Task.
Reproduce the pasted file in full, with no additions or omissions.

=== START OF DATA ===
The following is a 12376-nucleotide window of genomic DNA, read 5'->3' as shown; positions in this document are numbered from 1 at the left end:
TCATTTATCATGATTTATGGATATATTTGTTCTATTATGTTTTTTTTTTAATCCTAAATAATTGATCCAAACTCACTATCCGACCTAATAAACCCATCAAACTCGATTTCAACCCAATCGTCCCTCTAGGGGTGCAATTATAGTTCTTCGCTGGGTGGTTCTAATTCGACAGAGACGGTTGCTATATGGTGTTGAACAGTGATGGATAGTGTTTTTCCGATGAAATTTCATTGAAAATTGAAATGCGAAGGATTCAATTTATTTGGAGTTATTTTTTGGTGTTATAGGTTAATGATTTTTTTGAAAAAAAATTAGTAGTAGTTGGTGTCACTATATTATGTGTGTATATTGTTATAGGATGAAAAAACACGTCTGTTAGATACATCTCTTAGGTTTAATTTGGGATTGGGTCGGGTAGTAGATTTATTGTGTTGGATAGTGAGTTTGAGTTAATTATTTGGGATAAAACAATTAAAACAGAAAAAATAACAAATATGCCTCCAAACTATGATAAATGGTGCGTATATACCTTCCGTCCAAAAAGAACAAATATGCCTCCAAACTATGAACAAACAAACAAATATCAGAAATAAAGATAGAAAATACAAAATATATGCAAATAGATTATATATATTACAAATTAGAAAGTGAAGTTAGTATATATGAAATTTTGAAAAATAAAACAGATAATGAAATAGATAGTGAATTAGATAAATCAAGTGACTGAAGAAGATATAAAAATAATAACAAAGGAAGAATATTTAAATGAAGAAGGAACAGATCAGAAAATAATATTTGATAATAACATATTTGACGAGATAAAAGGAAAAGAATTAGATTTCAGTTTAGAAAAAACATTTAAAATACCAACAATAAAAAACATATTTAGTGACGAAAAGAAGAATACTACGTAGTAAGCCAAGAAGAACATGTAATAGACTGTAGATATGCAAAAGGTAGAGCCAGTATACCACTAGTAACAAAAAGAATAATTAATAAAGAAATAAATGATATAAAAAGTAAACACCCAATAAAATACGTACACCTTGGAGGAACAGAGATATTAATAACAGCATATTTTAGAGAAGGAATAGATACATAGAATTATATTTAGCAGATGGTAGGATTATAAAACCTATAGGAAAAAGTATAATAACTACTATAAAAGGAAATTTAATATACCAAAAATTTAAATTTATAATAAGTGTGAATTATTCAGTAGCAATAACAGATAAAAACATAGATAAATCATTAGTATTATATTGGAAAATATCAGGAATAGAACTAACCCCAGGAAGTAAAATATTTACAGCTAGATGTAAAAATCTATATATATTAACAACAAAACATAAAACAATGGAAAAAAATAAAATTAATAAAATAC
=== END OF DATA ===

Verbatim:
The following is a 12376-nucleotide window of genomic DNA, read 5'->3' as shown; positions in this document are numbered from 1 at the left end:
TCATTTATCATGATTTATGGATATATTTGTTCTATTATGTTTTTTTTTTAATCCTAAATAATTGATCCAAACTCACTATCCGACCTAATAAACCCATCAAACTCGATTTCAACCCAATCGTCCCTCTAGGGGTGCAATTATAGTTCTTCGCTGGGTGGTTCTAATTCGACAGAGACGGTTGCTATATGGTGTTGAACAGTGATGGATAGTGTTTTTCCGATGAAATTTCATTGAAAATTGAAATGCGAAGGATTCAATTTATTTGGAGTTATTTTTTGGTGTTATAGGTTAATGATTTTTTTGAAAAAAAATTAGTAGTAGTTGGTGTCACTATATTATGTGTGTATATTGTTATAGGATGAAAAAACACGTCTGTTAGATACATCTCTTAGGTTTAATTTGGGATTGGGTCGGGTAGTAGATTTATTGTGTTGGATAGTGAGTTTGAGTTAATTATTTGGGATAAAACAATTAAAACAGAAAAAATAACAAATATGCCTCCAAACTATGATAAATGGTGCGTATATACCTTCCGTCCAAAAAGAACAAATATGCCTCCAAACTATGAACAAACAAACAAATATCAGAAATAAAGATAGAAAATACAAAATATATGCAAATAGATTATATATATTACAAATTAGAAAGTGAAGTTAGTATATATGAAATTTTGAAAAATAAAACAGATAATGAAATAGATAGTGAATTAGATAAATCAAGTGACTGAAGAAGATATAAAAATAATAACAAAGGAAGAATATTTAAATGAAGAAGGAACAGATCAGAAAATAATATTTGATAATAACATATTTGACGAGATAAAAGGAAAAGAATTAGATTTCAGTTTAGAAAAAACATTTAAAATACCAACAATAAAAAACATATTTAGTGACGAAAAGAAGAATACTACGTAGTAAGCCAAGAAGAACATGTAATAGACTGTAGATATGCAAAAGGTAGAGCCAGTATACCACTAGTAACAAAAAGAATAATTAATAAAGAAATAAATGATATAAAAAGTAAACACCCAATAAAATACGTACACCTTGGAGGAACAGAGATATTAATAACAGCATATTTTAGAGAAGGAATAGATACATAGAATTATATTTAGCAGATGGTAGGATTATAAAACCTATAGGAAAAAGTATAATAACTACTATAAAAGGAAATTTAATATACCAAAAATTTAAATTTATAATAAGTGTGAATTATTCAGTAGCAATAACAGATAAAAACATAGATAAATCATTAGTATTATATTGGAAAATATCAGGAATAGAACTAACCCCAGGAAGTAAAATATTTACAGCTAGATGTAAAAATCTATATATATTAACAACAAAACATAAAACAATGGAAAAAAATAAAATTAATAAAATAC